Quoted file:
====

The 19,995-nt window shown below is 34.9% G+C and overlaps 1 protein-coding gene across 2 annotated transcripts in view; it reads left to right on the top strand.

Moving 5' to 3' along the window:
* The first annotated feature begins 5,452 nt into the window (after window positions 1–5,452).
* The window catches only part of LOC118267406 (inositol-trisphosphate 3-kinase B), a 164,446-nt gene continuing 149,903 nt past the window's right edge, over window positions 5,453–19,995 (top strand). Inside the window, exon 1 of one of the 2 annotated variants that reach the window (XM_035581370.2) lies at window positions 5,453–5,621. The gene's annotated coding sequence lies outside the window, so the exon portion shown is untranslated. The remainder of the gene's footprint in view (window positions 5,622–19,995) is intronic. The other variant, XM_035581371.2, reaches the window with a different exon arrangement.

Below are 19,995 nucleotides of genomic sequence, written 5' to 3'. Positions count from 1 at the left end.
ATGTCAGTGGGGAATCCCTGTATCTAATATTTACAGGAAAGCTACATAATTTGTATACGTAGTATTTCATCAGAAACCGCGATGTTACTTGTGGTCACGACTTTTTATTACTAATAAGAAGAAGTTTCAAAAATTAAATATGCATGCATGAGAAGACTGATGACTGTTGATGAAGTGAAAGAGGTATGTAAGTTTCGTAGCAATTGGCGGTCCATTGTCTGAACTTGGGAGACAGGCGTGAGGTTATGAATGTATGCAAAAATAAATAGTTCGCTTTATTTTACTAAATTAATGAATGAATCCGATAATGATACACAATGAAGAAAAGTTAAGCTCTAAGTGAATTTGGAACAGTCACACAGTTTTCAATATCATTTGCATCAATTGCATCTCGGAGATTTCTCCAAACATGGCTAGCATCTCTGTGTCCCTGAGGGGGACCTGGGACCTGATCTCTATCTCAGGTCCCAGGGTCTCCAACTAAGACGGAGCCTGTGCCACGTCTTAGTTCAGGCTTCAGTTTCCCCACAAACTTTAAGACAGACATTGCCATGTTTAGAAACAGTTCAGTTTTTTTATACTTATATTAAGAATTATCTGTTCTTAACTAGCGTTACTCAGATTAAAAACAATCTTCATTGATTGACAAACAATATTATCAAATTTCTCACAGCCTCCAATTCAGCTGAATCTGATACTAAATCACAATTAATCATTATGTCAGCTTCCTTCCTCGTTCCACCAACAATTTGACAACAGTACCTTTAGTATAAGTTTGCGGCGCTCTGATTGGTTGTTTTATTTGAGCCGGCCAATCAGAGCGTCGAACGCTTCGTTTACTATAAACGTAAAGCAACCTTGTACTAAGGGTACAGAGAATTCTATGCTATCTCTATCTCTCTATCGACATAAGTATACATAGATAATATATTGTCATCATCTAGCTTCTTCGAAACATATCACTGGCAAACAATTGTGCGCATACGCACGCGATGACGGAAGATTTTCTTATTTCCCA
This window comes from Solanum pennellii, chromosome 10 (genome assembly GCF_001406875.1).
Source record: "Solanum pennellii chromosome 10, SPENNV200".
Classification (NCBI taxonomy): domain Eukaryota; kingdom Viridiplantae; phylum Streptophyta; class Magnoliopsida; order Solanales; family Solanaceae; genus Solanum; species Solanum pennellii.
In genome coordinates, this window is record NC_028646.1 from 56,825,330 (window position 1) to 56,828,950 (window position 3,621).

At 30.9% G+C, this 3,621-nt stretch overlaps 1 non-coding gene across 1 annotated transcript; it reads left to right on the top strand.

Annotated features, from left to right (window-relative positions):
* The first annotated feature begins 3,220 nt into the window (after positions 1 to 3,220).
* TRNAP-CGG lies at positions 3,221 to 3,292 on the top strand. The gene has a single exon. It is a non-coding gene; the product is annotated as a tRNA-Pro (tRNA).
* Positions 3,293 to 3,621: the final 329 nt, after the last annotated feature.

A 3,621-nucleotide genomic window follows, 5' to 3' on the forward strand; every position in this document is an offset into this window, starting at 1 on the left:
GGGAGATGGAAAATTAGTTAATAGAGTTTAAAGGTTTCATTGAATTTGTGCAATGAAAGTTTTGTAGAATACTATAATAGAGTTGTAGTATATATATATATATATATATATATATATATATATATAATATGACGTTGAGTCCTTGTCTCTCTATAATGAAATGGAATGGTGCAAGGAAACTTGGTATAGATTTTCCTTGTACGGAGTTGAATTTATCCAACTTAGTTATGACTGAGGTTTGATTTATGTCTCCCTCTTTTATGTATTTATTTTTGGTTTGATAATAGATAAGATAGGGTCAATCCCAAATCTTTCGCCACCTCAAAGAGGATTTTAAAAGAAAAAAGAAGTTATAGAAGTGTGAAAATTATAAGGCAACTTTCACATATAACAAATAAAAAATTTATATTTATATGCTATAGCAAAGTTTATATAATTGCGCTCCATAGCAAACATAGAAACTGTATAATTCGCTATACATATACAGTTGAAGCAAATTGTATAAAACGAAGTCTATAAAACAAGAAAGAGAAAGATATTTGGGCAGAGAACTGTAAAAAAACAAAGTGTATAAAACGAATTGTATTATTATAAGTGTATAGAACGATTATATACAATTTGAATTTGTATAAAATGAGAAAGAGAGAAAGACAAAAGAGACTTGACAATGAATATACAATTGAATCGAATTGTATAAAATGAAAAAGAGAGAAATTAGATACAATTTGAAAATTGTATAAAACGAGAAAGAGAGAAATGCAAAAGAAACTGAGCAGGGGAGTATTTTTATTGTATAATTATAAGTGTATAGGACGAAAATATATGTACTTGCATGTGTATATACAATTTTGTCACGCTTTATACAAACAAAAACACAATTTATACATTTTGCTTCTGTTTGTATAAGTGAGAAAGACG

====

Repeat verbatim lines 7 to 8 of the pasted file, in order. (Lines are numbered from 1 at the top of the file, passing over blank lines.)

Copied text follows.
This window comes from Solanum pennellii, chromosome 10 (genome assembly GCF_001406875.1).
Source record: "Solanum pennellii chromosome 10, SPENNV200".